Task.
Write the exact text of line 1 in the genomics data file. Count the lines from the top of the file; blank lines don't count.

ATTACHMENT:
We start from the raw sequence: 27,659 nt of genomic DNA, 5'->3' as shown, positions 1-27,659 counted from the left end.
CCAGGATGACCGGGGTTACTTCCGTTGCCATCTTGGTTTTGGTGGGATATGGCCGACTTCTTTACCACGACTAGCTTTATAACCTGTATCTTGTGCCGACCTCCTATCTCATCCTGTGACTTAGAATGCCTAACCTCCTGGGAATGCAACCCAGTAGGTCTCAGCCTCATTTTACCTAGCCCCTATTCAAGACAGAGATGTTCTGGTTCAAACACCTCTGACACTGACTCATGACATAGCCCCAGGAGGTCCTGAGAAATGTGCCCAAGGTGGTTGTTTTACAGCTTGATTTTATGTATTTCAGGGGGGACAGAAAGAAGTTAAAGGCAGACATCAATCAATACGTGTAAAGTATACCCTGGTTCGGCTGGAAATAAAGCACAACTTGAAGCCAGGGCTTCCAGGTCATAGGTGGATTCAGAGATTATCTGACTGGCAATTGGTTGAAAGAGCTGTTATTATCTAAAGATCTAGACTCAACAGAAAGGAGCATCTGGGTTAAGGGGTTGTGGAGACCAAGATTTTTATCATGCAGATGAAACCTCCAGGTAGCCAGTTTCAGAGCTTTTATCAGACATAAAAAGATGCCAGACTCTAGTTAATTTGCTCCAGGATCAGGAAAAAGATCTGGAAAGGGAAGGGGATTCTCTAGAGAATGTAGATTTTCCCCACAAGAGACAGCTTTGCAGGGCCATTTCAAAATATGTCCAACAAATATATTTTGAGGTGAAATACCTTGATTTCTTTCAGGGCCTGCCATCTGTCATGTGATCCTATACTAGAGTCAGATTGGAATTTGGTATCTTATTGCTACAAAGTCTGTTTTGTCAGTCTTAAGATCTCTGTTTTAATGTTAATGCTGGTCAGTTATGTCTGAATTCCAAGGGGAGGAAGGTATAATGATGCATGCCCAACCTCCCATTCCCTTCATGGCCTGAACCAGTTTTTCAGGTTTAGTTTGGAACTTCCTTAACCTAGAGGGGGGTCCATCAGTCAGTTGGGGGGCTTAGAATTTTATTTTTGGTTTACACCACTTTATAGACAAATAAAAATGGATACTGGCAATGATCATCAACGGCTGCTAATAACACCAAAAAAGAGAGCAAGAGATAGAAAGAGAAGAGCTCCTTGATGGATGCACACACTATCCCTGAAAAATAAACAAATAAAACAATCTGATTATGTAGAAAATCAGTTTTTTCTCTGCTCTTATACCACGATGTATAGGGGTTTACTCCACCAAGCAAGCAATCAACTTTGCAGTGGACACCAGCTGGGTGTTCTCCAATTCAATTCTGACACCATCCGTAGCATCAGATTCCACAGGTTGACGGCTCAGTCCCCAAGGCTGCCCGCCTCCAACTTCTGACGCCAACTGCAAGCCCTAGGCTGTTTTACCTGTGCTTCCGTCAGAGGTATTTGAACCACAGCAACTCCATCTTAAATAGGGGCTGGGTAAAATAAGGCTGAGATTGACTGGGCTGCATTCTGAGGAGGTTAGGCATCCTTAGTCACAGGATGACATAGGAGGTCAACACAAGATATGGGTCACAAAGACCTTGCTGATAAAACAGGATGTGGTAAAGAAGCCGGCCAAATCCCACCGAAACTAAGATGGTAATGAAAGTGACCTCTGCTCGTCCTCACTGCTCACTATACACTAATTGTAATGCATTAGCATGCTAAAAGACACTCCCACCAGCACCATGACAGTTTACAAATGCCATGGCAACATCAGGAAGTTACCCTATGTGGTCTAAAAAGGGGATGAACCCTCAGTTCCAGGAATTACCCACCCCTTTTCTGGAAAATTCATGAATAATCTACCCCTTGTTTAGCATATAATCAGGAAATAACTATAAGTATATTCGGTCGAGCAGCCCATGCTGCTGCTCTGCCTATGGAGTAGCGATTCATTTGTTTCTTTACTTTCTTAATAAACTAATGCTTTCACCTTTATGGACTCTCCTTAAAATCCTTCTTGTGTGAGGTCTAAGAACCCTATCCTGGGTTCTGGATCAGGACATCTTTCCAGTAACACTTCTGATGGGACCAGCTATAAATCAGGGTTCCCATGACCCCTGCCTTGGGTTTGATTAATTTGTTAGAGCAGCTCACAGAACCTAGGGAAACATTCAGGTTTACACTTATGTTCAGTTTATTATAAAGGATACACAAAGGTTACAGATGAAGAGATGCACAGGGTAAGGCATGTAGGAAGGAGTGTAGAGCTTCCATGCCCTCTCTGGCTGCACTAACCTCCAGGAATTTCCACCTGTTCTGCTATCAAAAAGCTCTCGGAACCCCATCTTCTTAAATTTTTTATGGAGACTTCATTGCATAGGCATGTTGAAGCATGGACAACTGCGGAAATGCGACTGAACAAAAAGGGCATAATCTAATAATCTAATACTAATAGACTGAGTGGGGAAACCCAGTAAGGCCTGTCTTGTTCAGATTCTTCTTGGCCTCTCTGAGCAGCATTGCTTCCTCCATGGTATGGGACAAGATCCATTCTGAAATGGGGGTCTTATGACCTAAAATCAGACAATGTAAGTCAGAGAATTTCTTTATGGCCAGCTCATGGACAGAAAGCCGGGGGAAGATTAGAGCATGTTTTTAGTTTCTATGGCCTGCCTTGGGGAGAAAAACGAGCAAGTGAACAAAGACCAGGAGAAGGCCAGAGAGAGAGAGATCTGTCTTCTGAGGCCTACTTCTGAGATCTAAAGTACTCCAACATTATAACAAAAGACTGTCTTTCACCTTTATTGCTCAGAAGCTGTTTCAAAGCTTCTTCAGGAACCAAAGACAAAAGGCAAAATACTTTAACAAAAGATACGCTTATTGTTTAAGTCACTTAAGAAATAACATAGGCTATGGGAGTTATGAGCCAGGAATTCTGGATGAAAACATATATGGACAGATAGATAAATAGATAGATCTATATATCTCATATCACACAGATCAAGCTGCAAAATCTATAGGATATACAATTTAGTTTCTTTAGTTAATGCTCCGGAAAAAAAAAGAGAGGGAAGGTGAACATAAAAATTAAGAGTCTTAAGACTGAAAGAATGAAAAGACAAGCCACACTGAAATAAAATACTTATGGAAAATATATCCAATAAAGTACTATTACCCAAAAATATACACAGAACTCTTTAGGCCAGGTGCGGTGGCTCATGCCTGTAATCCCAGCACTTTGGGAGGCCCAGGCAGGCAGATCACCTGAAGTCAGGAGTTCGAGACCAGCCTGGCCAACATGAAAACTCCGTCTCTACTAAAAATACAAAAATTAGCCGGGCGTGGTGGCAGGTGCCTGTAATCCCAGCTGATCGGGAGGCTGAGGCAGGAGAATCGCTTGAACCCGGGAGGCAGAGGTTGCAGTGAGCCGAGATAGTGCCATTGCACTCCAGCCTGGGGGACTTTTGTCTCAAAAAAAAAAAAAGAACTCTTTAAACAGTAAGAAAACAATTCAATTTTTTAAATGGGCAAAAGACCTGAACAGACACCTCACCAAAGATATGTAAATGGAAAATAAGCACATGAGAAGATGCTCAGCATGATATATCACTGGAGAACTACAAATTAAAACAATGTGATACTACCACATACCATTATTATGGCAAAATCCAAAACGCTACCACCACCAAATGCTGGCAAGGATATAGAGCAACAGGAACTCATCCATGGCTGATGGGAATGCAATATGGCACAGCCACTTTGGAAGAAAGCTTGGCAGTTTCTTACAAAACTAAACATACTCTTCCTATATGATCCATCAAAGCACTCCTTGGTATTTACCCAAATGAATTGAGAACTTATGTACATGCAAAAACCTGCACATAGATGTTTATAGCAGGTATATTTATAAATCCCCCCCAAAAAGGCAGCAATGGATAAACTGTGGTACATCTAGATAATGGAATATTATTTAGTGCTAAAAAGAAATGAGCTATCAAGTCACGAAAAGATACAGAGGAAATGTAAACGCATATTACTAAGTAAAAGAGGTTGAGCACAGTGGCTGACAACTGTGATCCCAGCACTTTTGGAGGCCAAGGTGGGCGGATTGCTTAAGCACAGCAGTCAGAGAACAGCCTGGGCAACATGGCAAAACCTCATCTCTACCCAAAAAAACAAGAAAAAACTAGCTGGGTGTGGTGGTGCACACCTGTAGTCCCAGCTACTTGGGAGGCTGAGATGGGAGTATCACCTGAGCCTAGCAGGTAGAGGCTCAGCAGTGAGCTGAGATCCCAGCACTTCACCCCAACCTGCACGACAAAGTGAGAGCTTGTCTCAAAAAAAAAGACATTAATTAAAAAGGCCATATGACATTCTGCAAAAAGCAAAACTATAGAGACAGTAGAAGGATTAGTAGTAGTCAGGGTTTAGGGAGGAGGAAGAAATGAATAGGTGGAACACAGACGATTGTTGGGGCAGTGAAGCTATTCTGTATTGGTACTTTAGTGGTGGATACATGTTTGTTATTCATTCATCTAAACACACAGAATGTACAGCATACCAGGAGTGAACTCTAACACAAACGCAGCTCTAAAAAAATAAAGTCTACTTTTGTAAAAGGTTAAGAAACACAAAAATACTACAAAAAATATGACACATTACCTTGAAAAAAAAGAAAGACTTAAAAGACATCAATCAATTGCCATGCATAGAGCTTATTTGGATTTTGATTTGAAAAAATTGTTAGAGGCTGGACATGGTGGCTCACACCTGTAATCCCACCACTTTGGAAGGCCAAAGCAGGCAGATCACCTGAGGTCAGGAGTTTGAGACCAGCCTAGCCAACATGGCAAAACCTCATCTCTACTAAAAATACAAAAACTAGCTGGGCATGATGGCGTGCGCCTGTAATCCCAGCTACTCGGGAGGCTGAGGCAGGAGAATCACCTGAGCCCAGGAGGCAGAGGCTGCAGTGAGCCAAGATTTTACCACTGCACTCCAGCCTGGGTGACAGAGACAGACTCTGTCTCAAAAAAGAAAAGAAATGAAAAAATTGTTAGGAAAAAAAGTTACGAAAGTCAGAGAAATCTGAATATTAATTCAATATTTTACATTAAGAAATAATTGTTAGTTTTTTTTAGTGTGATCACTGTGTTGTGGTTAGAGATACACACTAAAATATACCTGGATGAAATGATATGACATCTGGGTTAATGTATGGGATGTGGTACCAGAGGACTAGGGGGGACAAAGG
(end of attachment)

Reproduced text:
We start from the raw sequence: 27,659 nt of genomic DNA, 5'->3' as shown, positions 1-27,659 counted from the left end.